Medicare has given its reimbursement blessing to a new genetic test that can help physicians treat seniors with depression. The Centers for Medicare & Medicaid Services (CMS) has approved local coverage determinations for GeneSight Psychotropic, a specialized genetic test developed by Assurex Health, Mason, Ohio. Local coverage determinations are used when national coverage codes are not available, and they often serve as bellwethers for growing acceptance of a treatment or protocol.
The test considers the patient’s unique genetic traits, then places U.S. Food and Drug Administration-approved medications for depression and other mental health conditions into color-coded categories: green for “use as directed,” yellow for “use with caution,” or red for “use with increased caution and with more frequent monitoring.” The test is the first pharmacogenomic test to receive coverage under Medicare, requiring no out-of-pocket costs for Medicare Part B beneficiaries.
The federal agency’s decision is being viewed by many as a tentative sign of welcome for the budding technologies that use genetic makeup to help create individually tailored drug treatment regimens.
Being able to pinpoint the best drug for any particular resident among many approved options—in other words, a drug chosen specifically for that resident based on genetics—could radically improve the effectiveness of the treatments and reduce the chances of unwanted drug reactions. Older adults, almost half of whom are taking more than four different medications per week, are more susceptible to adverse drug effects than younger adults, notes the Beers Criteria for Potentially Inappropriate Medication Use in Older Adults.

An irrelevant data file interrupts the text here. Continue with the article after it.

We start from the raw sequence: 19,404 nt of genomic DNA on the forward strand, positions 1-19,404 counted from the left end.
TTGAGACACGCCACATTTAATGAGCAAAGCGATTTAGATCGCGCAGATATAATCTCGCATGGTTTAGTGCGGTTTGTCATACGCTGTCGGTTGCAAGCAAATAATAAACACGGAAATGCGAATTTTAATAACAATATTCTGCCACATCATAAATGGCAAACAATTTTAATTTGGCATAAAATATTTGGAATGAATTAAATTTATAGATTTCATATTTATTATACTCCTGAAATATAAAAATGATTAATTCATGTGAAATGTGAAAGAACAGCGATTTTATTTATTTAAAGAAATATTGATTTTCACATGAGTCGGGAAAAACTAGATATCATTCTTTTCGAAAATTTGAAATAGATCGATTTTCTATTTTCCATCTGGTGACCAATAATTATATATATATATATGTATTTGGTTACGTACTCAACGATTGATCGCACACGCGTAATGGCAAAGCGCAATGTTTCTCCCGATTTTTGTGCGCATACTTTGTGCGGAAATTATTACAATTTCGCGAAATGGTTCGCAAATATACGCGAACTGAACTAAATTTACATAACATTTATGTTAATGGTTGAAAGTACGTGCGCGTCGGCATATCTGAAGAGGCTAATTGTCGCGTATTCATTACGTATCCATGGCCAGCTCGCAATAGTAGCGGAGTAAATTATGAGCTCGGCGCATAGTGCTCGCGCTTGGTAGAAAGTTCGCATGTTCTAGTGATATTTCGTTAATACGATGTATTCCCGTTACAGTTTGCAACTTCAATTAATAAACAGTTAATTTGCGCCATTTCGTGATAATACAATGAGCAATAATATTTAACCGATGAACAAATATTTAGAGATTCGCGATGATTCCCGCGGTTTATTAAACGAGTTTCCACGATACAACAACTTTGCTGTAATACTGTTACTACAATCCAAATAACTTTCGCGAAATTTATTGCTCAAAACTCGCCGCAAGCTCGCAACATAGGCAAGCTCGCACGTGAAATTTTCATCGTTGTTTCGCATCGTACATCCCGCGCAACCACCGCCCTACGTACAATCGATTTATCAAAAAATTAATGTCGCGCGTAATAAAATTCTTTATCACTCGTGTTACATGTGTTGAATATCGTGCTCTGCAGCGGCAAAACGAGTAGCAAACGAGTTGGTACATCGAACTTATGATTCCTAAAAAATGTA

“This is an important step forward for personalized medicine and a forward-looking appraisal by Medicare with regard to better diagnosis and treatment planning for mental health conditions,” said Bruce Quinn, MD, PhD, senior health policy advisor at FoleyHoag LLP and former medical director for the California Part B program, in an Assurex corporate announcement.
Nearly 15 percent of people aged more than 65 years—and almost half of all nursing home residents—have some form of depression, according to the Geriatric Mental Health Foundation (GMHF). Depressive tendencies can be exacerbated later in life by the onset of stressors such as the death of a life partner, lengthy hospitalizations, the loss of mobility, dementia, Parkinson’s disease or stroke. Depression is the number one complication of Parkinson’s disease, a fact that has gained greater awareness since the August suicide of comedian Robin Williams, in whom the disease recently had been diagnosed.
On the other side of the coin, depression can lead to sleep difficulties, social withdrawl, weight changes and other factors that can seriously affect a resident’s health and quality of life, the GMHF notes. Depression can be mistaken for dementia, because social isolation, poor concentration and interrupted sleep patterns could be signals of either condition. Research also has suggested that depression and Alzheimer’s disease could somehow be related.
“In my experience, mood disorders in the older patient are more difficult to treat with inappropriate treatment leading to more emergency department visits and more psychiatric hospitalizations,” said Allan A. Anderson, MD, a specialist in geriatric psychiatry and past president of the American Association of Geriatric Psychiatry, in a press statement. “It is a relief to my patients and their families to know that a medication decision is more likely to be the right one, right away.”